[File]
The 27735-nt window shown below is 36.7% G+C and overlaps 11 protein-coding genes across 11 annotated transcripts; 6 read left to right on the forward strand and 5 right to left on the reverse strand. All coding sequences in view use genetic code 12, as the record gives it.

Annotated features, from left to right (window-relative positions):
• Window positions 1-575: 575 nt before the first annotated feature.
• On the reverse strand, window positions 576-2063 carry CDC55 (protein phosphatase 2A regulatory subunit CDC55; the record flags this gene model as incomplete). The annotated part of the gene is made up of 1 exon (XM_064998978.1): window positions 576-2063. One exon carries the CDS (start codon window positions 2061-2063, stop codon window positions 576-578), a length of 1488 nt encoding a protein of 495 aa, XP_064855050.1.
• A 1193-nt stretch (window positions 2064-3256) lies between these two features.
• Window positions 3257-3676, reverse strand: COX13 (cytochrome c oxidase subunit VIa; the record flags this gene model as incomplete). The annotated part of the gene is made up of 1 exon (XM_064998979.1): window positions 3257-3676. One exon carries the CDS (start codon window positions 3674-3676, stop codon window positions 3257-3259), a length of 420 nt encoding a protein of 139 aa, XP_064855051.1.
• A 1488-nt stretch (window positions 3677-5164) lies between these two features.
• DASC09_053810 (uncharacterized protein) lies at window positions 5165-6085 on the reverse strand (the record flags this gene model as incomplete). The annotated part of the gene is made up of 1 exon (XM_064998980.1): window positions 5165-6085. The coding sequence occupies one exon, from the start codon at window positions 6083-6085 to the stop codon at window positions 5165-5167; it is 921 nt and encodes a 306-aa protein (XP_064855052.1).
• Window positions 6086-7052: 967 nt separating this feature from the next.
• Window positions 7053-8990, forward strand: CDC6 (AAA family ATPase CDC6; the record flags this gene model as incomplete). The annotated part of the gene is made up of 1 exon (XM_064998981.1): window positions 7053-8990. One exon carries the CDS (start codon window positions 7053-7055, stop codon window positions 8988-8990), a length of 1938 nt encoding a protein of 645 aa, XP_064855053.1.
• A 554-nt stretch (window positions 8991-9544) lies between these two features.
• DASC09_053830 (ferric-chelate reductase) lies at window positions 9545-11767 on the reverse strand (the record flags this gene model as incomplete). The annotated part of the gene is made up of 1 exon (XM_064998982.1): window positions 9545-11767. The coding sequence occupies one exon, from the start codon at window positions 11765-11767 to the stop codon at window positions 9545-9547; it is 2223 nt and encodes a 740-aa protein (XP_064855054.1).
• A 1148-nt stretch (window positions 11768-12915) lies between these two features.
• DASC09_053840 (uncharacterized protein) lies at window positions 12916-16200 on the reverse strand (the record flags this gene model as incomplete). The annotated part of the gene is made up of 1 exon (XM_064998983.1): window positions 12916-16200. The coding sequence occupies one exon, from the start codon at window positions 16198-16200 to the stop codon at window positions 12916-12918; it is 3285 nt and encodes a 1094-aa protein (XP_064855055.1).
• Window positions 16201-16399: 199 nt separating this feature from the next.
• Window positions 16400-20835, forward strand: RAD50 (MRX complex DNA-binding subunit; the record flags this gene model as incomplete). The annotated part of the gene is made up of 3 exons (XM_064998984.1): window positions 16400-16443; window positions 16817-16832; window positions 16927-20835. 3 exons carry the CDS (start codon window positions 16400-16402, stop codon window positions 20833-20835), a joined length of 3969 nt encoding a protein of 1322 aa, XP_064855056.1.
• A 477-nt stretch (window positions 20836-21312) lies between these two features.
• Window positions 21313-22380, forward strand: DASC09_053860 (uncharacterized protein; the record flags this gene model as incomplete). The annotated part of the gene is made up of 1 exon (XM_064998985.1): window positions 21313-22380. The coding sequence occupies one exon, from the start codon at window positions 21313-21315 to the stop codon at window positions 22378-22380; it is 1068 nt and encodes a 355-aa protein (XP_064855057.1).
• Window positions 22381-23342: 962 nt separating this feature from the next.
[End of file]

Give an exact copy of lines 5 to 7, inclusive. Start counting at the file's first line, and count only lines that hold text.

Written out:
• A 1193-nt stretch (window positions 2064-3256) lies between these two features.
• Window positions 3257-3676, reverse strand: COX13 (cytochrome c oxidase subunit VIa; the record flags this gene model as incomplete). The annotated part of the gene is made up of 1 exon (XM_064998979.1): window positions 3257-3676. One exon carries the CDS (start codon window positions 3674-3676, stop codon window positions 3257-3259), a length of 420 nt encoding a protein of 139 aa, XP_064855051.1.
• A 1488-nt stretch (window positions 3677-5164) lies between these two features.